Rallidae

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Rails
Temporal range: Early Eocene – Recent
Dusky Moorhen, Gallinula tenebrosa
Scientific classification
Kingdom: Animalia
Phylum: Chordata
Class: Aves
Subclass: Neornithes
Infraclass: Neognathae
Superorder: Neoaves
Order: Gruiformes
Family: Rallidae
Vigors, 1825
Red-legged Crake, Rallina fasciata
Water Rail, Rallus aquaticus
Immature Spotted Crake (Porzana porzana)

The rails, or Rallidae, are a large family of small to medium-sized birds. The rails are related to cranes, and both are in the order Gruiformes.

The family is diverse, and includes the crakes, coots, and gallinules. Many species are associated with wetlands, although the family is found in every terrestrial habitat except dry deserts, polar regions and alpine areas above the snow line. The Rallidae are found on every continent except Antarctica. There are numerous island species. The most common habitats are marshland or dense forest. They like dense vegetation.<Hor/>

There are many rails on islands, and they are often flightless.

Flight and flightlessness[change | edit source]

The wings of all rails are short and rounded. Their flight is not powerful, but can continue for long periods, and many species migrate annually. The weakness of their flight means they are easily blown off course, so they are common vagrants. This has led them to colonize many isolated oceanic islands. Furthermore, these birds often prefer to run rather than fly, especially in dense shrub or woodland habitats. Some are also flightless at some time during their moult period.[1]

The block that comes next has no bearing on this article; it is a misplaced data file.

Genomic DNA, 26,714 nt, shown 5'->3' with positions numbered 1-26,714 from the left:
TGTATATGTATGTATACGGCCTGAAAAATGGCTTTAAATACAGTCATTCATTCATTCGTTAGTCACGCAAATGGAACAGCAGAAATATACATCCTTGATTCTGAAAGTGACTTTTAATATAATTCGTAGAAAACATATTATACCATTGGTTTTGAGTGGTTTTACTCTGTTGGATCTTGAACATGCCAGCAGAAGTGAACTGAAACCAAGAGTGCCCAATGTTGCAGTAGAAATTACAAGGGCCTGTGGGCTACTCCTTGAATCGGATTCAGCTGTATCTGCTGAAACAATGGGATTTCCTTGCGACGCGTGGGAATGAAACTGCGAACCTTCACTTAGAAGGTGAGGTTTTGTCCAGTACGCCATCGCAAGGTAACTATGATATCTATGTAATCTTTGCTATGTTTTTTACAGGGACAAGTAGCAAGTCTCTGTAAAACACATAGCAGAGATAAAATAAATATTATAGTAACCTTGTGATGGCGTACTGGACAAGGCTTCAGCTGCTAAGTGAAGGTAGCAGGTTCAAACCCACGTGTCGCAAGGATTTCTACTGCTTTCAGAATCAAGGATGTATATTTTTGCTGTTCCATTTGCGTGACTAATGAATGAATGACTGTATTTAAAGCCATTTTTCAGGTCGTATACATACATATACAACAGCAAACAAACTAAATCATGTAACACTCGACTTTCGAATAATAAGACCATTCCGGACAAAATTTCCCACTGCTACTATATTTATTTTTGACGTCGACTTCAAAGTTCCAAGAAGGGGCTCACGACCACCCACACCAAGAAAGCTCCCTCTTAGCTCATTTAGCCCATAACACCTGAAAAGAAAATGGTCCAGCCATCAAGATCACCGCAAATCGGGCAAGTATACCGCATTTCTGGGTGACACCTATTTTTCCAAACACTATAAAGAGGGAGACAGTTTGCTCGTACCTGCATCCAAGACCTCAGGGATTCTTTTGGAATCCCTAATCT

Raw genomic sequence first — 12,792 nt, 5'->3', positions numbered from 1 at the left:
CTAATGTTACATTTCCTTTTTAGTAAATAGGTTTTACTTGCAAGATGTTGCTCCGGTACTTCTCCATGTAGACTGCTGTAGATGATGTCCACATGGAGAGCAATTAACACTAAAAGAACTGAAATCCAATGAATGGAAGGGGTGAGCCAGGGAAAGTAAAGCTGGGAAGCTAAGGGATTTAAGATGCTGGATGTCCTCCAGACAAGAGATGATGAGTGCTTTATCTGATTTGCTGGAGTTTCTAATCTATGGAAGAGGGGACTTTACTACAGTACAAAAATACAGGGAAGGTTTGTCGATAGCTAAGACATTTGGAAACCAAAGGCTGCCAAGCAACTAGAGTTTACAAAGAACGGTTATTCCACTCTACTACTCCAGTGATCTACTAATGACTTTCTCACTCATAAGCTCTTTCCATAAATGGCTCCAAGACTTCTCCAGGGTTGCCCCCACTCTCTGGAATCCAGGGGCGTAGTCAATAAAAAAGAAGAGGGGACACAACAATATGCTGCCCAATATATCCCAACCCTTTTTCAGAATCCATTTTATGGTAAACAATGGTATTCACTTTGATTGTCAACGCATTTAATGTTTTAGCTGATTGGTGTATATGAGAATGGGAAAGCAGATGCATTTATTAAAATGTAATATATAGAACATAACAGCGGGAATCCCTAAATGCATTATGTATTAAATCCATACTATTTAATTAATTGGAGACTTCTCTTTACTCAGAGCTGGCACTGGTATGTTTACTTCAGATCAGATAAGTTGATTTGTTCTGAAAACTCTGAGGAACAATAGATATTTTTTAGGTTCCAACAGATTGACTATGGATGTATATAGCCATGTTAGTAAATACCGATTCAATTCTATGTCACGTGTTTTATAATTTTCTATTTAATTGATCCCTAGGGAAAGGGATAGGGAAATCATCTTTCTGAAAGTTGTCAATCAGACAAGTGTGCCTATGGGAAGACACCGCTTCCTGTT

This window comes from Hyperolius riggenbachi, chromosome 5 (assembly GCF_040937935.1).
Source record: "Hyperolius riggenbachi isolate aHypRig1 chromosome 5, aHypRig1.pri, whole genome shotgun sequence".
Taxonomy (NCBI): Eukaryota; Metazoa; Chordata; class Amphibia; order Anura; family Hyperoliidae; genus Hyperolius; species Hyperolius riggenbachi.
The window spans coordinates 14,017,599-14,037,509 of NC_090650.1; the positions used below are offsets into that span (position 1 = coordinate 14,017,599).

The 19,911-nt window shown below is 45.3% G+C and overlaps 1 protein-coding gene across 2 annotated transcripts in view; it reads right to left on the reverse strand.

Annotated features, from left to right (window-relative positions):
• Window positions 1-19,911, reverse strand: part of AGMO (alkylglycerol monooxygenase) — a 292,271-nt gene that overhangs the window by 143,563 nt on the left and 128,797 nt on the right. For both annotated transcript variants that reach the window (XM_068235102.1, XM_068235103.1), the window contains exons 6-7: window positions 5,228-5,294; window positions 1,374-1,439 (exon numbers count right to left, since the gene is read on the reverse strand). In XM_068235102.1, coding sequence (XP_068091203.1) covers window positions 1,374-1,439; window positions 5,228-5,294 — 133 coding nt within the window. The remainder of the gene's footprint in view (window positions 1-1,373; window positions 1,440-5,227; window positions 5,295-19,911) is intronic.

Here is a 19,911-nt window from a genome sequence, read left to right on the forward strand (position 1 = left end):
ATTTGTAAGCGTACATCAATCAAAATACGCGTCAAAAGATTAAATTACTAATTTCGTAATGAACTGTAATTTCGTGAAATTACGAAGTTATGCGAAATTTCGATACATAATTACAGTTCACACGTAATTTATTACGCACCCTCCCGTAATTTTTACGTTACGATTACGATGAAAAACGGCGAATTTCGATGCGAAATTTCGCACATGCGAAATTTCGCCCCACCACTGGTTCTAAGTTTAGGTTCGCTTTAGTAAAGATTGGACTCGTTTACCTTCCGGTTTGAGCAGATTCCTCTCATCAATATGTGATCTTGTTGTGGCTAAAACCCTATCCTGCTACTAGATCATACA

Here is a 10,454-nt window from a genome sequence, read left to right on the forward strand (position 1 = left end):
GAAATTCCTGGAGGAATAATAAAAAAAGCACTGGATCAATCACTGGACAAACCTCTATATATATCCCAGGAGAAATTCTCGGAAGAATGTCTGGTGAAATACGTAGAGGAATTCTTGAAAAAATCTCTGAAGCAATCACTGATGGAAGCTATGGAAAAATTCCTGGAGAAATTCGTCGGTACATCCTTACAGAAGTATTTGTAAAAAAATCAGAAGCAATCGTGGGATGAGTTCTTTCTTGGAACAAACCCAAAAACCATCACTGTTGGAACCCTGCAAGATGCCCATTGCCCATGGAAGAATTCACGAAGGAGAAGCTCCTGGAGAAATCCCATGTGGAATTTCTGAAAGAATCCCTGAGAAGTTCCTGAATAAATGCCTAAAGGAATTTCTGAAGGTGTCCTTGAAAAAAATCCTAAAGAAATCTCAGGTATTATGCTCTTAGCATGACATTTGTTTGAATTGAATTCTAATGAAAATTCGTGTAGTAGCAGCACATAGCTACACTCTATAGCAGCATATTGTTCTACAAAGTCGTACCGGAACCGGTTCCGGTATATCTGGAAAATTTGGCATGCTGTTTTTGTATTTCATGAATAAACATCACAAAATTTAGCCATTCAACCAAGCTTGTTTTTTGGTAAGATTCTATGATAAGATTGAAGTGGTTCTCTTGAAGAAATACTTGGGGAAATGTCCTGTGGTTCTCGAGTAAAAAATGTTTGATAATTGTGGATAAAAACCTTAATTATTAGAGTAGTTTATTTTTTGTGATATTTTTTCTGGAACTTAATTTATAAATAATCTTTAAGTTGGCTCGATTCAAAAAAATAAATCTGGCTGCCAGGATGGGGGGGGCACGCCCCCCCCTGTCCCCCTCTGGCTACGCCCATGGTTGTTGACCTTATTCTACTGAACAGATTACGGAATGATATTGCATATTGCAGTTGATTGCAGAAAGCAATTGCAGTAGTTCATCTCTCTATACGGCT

Many island rails are flightless because on a small island without threatening predators they do not need to fly or move long distances. Flight makes intense demands, with the keel and flight muscles taking up to a quarter of a bird's weight. Reducing the flight muscles lowers the metabolic demands, and reduces the flightless rail's energy needs.[2] For this reason, flightlessness makes it easier to survive and colonize an island where resources may be limited.[3] Flightlessness can evolve extremely rapidly in island rails; it took as little as 125,000 years for the Laysan Rail to lose the power of flight and evolve the reduced, stubby wings only useful to keep balance when running quickly.[4]

References[change | edit source]

  1. Horsfall, Joseph A. & Robinson, Robert 2003. Rails. In: Perrins, Christopher (ed) Firefly encyclopedia of birds. Firefly Books, p209
  2. McNab B.K. & Ellis H.I. 2006. Flightless rails endemic to islands have lower energy expenditures and clutch sizes than flighted rails on islands and continents. Comparative Biochemistry and Physiology A - Molecular & Integrative Physiology 145(3): 295–311. doi:10.1016/j.cbpa.2006.02.025
  3. McNab B.K. 1994. Energy conservation and the evolution of flightlessness in birds. American Naturalist 144(4): 628-642. [1]
  4. Slikas B; Olson, Storrs L. & Fleischer R.C. 2002. Rapid, independent evolution of flightlessness in four species of Pacific Island rails (Rallidae): an analysis based on mitochondrial sequence data. Journal of Avian Biology 33(1): 5-14. doi:10.1034/j.1600-048X.2002.330103.x